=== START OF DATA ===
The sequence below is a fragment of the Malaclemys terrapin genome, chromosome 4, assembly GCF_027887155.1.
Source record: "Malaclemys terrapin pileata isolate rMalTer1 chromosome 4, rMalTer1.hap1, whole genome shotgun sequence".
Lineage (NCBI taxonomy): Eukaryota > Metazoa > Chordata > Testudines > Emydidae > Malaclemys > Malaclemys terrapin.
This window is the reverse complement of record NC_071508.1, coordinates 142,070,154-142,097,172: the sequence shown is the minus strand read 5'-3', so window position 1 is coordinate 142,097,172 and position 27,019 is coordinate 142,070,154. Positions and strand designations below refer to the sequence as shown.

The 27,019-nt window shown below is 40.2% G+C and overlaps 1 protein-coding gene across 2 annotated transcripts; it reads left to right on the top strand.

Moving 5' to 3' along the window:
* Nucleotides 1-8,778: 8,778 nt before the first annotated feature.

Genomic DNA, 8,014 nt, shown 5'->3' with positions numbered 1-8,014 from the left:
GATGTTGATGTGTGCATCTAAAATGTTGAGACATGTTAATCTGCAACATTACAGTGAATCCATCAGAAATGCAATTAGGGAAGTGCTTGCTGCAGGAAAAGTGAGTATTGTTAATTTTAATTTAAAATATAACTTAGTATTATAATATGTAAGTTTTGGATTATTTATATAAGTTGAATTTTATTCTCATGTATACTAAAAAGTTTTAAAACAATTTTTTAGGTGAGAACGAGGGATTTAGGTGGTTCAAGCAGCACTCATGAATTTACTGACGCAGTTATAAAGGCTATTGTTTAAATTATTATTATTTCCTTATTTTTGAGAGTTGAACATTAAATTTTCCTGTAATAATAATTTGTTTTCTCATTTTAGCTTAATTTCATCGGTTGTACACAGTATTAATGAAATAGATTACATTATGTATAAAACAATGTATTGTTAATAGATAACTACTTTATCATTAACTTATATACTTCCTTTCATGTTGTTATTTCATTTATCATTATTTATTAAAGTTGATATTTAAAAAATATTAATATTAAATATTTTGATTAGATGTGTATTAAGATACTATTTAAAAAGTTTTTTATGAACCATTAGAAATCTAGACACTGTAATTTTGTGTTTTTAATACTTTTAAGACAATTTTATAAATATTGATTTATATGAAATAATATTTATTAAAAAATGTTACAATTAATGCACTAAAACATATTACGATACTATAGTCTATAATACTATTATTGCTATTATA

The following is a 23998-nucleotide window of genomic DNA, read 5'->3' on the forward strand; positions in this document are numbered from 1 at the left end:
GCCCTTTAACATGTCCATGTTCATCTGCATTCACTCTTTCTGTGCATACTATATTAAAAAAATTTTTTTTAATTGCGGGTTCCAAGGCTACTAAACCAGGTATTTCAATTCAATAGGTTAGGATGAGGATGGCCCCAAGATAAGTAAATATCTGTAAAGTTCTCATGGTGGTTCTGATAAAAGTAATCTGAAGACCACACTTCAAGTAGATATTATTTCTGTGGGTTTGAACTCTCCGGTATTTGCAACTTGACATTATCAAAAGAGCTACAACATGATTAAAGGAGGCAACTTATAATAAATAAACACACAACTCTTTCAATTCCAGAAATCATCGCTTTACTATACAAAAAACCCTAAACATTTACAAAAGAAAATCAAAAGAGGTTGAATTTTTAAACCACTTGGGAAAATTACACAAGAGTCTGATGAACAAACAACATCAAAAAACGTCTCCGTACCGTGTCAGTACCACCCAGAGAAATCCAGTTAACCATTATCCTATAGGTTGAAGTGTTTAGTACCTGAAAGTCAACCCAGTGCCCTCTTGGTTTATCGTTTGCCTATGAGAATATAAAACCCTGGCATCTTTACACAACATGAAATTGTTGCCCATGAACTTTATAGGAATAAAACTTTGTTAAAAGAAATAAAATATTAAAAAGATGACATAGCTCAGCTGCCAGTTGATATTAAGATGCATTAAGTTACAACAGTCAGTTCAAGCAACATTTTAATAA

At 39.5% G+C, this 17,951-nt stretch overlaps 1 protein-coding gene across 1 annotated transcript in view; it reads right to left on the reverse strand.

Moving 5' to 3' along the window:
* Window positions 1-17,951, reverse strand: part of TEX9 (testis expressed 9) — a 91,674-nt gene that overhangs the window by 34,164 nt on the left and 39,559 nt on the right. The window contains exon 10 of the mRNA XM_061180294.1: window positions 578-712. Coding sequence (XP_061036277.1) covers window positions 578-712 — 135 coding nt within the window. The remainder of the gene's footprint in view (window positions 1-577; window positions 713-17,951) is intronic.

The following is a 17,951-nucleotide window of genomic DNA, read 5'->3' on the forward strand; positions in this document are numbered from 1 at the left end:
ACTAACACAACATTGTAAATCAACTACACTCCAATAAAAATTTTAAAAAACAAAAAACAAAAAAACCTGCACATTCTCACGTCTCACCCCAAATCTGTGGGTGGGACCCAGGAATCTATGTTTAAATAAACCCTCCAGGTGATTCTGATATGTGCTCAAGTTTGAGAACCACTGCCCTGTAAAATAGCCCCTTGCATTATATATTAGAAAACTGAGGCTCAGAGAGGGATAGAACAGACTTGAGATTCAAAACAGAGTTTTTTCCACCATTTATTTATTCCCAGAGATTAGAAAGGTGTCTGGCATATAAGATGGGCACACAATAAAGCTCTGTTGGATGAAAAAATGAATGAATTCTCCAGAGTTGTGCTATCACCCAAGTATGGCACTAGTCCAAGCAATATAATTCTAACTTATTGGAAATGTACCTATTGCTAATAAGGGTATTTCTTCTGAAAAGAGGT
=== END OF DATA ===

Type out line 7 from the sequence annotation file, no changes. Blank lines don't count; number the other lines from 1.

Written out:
* Nucleotides 1-8,778: 8,778 nt before the first annotated feature.